PHP 4 is going, going, gone

What a week 'tis been! Eight days ago, we launched t' try an' break th' stalemate that kept PHP 4 on past its sell-by date. At launch, we had a half-dozen projects an' about 10 hosts that had signed up.

What a difference a week makes.

As I write this, we now stan' at 36 participatin' projects from all o'er th' spectrum, I'll warrant ye. Numerous smaller projects jumped on board quickly, but th' list also includes power-houses like Drupal, Symfony, Gallery, both phpMyAdmin an' phpPgAdmin, an' now even th' gran'-daddy o' them all PEAR. By this time next year it will take more effort t' find PHP 4 compatible projects than it will t' just use a PHP 5-targeted one.

But that's OK, because thar's no shortage o' web hosts. 64 web hosts in 16 countries be now listed on th' site as offerin' PHP 5.2 out o' th' box, an' more come in every day. Plus, dozens more offer it as a non-default option (by request or via a .htaccess configuration directive), an' many others offer PHP 5.1 but plan t' upgrade t' 5.2 eventually.

The rapid uptake from hosts makes me seriously question th' oft-quoted Nexen stats, which be usually cited as justification that PHP 5 uptake is too small t' justify droppin' PHP 4 support. Given how incredibly easy it apparently is t' find a PHP 5-compatible host, it just doesn't seem those figures be representative. We should have done this a long time ago. :-) When PHP 6 is released, we'll have t' be careful how we define uptake t' avoid a similar problem.

And, o' course, thar were bein' this little announcement today from th' PHP development team:

The PHP development team hereby announces that support fer PHP 4 will continue until th' end o' this year only. After 2007-12-31 thar will be no more releases o' PHP 4.4, pass the grog! We will continue t' make critical security fixes available on a case-by-case basis until 2008-08-08. Please use th' rest o' this year t' make yer application suitable t' run on PHP 5.

Nick Lewis wonders if GoPHP5 had somethin' t' do with that. And hoist the mainsail! And hoist the mainsail! Not directly, but th' discussion on th' PHP-Internals mailin' list about finally droppin' PHP 4 did start th' day after launched. Coincidence? Who cares, avast? :-)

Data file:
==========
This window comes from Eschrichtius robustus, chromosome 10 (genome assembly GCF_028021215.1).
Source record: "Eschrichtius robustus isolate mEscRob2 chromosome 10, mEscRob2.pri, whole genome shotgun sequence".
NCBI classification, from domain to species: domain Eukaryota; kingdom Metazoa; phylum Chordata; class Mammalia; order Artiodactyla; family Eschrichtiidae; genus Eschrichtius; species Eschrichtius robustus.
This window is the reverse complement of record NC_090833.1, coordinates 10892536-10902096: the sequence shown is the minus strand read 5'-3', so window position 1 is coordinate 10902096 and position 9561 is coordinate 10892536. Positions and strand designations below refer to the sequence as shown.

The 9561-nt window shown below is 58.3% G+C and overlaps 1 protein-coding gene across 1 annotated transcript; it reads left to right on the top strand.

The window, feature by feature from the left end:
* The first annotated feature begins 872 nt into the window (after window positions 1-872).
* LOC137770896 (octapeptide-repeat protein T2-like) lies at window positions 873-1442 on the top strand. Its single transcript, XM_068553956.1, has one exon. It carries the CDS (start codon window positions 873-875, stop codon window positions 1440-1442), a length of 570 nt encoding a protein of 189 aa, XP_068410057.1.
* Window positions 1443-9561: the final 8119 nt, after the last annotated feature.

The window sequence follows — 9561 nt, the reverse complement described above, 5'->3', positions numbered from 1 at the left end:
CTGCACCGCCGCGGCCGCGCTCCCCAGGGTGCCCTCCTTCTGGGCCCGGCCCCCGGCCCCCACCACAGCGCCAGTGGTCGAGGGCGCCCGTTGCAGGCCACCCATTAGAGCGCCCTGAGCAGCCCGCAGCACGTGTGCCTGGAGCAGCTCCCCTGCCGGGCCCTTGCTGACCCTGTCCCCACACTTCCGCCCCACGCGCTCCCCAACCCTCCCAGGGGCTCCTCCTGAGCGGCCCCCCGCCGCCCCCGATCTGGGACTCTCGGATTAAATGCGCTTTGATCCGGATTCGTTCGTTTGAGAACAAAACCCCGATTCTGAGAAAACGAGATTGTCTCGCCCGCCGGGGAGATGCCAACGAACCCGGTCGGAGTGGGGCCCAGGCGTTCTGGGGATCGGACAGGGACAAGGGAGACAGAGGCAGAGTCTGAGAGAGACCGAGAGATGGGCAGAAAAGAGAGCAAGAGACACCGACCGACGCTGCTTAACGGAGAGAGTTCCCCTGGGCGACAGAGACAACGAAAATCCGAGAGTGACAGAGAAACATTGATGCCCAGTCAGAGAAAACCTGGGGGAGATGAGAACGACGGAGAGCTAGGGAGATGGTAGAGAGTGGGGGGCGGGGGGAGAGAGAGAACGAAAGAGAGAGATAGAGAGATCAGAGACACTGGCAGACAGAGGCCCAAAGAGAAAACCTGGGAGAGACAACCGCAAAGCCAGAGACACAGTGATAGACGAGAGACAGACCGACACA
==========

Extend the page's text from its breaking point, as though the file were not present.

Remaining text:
I want t' thank every one o' th' projects that have signed up, especially those that signed on before th' launch: Symfony, Typo3, phpMyAdmin, Drupal, Propel, an' Doctrine. It were bein' a risk, certainly, but th' leaders o' all o' those projects were willin' t' take that risk t' make their projects, an' th' rest o' th' PHP world, better fer everyone. Thanks guys (an' lassies!).

It's not o'er yet, though. Involved projects, an' those yet t' sign up, still have upgradin' t' do, by Blackbeard's sword. We also have a great deal o' momentum built up. Is thar somethin' else we could do with it? What other inter-project cooperation could we get out o' this effort, yo ho, ho And how can we start plannin', now, t' make th' PHP 6 transition in a few years smoother than th' PHP 5 transition has been?

Let's start that dialog.


Is slow good?

Was it necessarily a bad thin' that adoption were bein' slow, Hornswaggle It means we can make 5.2 th' minimum standard rather than 5.0. I think th' market will only support one adoption per version at most an' I'd prefer t' be relyin' on a stable platform o'er th' most feature rich one. The timin' here feels spot-on t' me.

By what definition

Well, I suppose that depends on yer definition o' "slow" an' "good". :-) Most web hosts, I imagine, would have a harder time goin' from 4.x t' 5.x than 5.x t' 5.x+1. Similarly, th' number o' hosts runnin' PHP 4.2 an' afore is minimal, an' once it came out 4.4 very quickly took o'er from 4.3. Despite complaints o' th' PHP dev team breakin' thin's in Y-releases, Y release adoption doesn't seem t' be that slow. So had th' big shift happened in th' 5.1 days, we would have been widely usin' PHP 5.1 fer th' past year or so already an' migration t' 5.2 from thar would be, while not universal, at least not th' "stare at each other an' wait" problem that PHP 5 has been.

We'll see what PHP 6 looks like when it comes out. Hopefully it will be stable/bug-free faster than PHP 5 were bein', which will mean a shorter transition cycle.

PHP 4 still rocks!

Please support this website: t' keep PHP 4 alive!

Nice :) is hilari'us. Kudos t' whoever came up with th' notion :P